While John was stringing I was sitting on the sideline shaking my head.  I knew he might be able to do a bit better than most on this machine, but I had serious doubts as to whether he could match results from other machines.  After the racquet came off of the machine it was measured for overall stringbed tension.  Curiously and shockingly the results were almost identical to those obtained on other machines throughout the symposium.  If I was not there to witness it myself I would not have believed it.  However, seeing is believing and I must now apologize to all those who I have mistakenly told a crank machine is useless for stringing poly-based strings.  I retract my statement and in fact considerably raise my appreciation for the Prince Neos.  In terms of machines for stringing poly I might now rate it behind the Stringway line, but ahead of most higher priced constant pull machines…assuming the technique that John demonstrated is the one being used.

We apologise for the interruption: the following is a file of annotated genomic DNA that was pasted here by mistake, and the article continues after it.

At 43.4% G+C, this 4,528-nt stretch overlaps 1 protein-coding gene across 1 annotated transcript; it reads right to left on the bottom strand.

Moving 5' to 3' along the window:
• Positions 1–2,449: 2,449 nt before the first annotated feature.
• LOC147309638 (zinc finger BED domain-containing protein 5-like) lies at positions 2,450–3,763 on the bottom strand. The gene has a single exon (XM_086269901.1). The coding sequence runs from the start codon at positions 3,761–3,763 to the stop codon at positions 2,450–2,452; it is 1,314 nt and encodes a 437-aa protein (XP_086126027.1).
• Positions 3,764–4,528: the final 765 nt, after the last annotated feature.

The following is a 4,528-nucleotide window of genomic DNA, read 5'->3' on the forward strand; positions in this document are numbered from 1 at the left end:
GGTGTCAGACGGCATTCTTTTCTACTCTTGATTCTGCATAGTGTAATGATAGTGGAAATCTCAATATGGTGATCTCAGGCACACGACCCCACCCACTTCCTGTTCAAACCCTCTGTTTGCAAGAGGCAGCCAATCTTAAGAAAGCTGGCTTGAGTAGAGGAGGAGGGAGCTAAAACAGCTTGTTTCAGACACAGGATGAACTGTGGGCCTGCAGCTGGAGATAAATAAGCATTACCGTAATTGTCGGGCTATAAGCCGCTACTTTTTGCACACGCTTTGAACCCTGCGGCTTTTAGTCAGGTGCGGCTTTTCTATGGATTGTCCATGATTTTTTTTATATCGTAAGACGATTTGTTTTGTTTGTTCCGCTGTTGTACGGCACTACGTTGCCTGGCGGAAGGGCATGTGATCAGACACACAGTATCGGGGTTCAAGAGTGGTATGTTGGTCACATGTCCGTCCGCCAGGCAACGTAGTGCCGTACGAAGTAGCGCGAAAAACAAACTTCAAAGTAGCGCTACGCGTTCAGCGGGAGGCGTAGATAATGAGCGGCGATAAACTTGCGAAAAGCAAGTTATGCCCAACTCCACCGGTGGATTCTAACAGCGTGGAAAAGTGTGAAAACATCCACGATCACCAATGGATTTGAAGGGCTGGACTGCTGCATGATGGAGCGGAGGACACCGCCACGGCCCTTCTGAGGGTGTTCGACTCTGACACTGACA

In a nutshell there are a couple of important steps to follow.  First, when pulling tension on a crank machine, pull extra slow.  Be extremely gentle, almost slow-motionesque, until the tension head clicks into place.  This will serve you well with the mains.  On the crosses slow pulling is again essential.  However, this is where some added guile is required.  After you lock the string DO NOT clamp off or release the tension.  Allow it to remain under tension while you weave the next cross string.  Now come back.  Grab the crank with one hand and hold it steady.  Next release the tension head. Do not allow the string to release.  Rather at this point you will pull until the tension head clicks and re-locks. Clamp off.  You have now effectively recovered tension that was lost as the string relaxed.  Follow this process for each and every cross string.